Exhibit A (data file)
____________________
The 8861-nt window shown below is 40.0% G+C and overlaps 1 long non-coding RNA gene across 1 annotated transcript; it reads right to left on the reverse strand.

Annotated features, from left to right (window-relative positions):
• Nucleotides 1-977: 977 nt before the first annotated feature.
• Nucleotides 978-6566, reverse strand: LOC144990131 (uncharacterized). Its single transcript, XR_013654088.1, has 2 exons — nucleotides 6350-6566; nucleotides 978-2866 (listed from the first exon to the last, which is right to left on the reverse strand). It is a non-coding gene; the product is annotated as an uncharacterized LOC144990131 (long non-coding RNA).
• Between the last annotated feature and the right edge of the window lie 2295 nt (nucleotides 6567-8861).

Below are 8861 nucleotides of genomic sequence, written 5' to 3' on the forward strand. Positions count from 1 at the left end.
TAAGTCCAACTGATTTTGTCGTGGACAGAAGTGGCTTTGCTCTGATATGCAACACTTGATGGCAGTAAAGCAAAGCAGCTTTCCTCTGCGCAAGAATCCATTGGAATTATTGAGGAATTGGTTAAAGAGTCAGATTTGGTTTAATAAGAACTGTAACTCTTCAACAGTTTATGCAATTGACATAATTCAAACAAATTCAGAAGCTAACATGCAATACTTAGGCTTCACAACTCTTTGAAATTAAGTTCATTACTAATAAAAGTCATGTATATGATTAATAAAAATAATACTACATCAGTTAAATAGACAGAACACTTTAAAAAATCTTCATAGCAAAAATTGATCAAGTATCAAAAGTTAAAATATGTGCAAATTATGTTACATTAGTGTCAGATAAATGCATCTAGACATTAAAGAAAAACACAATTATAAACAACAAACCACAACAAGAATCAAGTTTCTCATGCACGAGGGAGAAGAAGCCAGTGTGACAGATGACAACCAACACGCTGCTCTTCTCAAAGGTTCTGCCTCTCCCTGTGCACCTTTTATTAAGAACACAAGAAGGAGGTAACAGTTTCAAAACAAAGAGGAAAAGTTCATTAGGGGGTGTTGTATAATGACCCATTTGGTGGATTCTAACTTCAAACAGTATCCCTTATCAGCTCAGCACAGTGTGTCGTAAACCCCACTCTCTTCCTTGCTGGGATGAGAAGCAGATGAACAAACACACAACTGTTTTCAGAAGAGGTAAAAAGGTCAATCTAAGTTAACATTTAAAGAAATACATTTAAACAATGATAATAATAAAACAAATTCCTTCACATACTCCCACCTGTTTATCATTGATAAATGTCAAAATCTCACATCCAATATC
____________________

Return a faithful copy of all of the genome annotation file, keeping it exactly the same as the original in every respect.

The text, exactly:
The 8861-nt window shown below is 40.0% G+C and overlaps 1 long non-coding RNA gene across 1 annotated transcript; it reads right to left on the reverse strand.

Annotated features, from left to right (window-relative positions):
• Nucleotides 1-977: 977 nt before the first annotated feature.
• Nucleotides 978-6566, reverse strand: LOC144990131 (uncharacterized). Its single transcript, XR_013654088.1, has 2 exons — nucleotides 6350-6566; nucleotides 978-2866 (listed from the first exon to the last, which is right to left on the reverse strand). It is a non-coding gene; the product is annotated as an uncharacterized LOC144990131 (long non-coding RNA).
• Between the last annotated feature and the right edge of the window lie 2295 nt (nucleotides 6567-8861).

Below are 8861 nucleotides of genomic sequence, written 5' to 3' on the forward strand. Positions count from 1 at the left end.
TAAGTCCAACTGATTTTGTCGTGGACAGAAGTGGCTTTGCTCTGATATGCAACACTTGATGGCAGTAAAGCAAAGCAGCTTTCCTCTGCGCAAGAATCCATTGGAATTATTGAGGAATTGGTTAAAGAGTCAGATTTGGTTTAATAAGAACTGTAACTCTTCAACAGTTTATGCAATTGACATAATTCAAACAAATTCAGAAGCTAACATGCAATACTTAGGCTTCACAACTCTTTGAAATTAAGTTCATTACTAATAAAAGTCATGTATATGATTAATAAAAATAATACTACATCAGTTAAATAGACAGAACACTTTAAAAAATCTTCATAGCAAAAATTGATCAAGTATCAAAAGTTAAAATATGTGCAAATTATGTTACATTAGTGTCAGATAAATGCATCTAGACATTAAAGAAAAACACAATTATAAACAACAAACCACAACAAGAATCAAGTTTCTCATGCACGAGGGAGAAGAAGCCAGTGTGACAGATGACAACCAACACGCTGCTCTTCTCAAAGGTTCTGCCTCTCCCTGTGCACCTTTTATTAAGAACACAAGAAGGAGGTAACAGTTTCAAAACAAAGAGGAAAAGTTCATTAGGGGGTGTTGTATAATGACCCATTTGGTGGATTCTAACTTCAAACAGTATCCCTTATCAGCTCAGCACAGTGTGTCGTAAACCCCACTCTCTTCCTTGCTGGGATGAGAAGCAGATGAACAAACACACAACTGTTTTCAGAAGAGGTAAAAAGGTCAATCTAAGTTAACATTTAAAGAAATACATTTAAACAATGATAATAATAAAACAAATTCCTTCACATACTCCCACCTGTTTATCATTGATAAATGTCAAAATCTCACATCCAATATC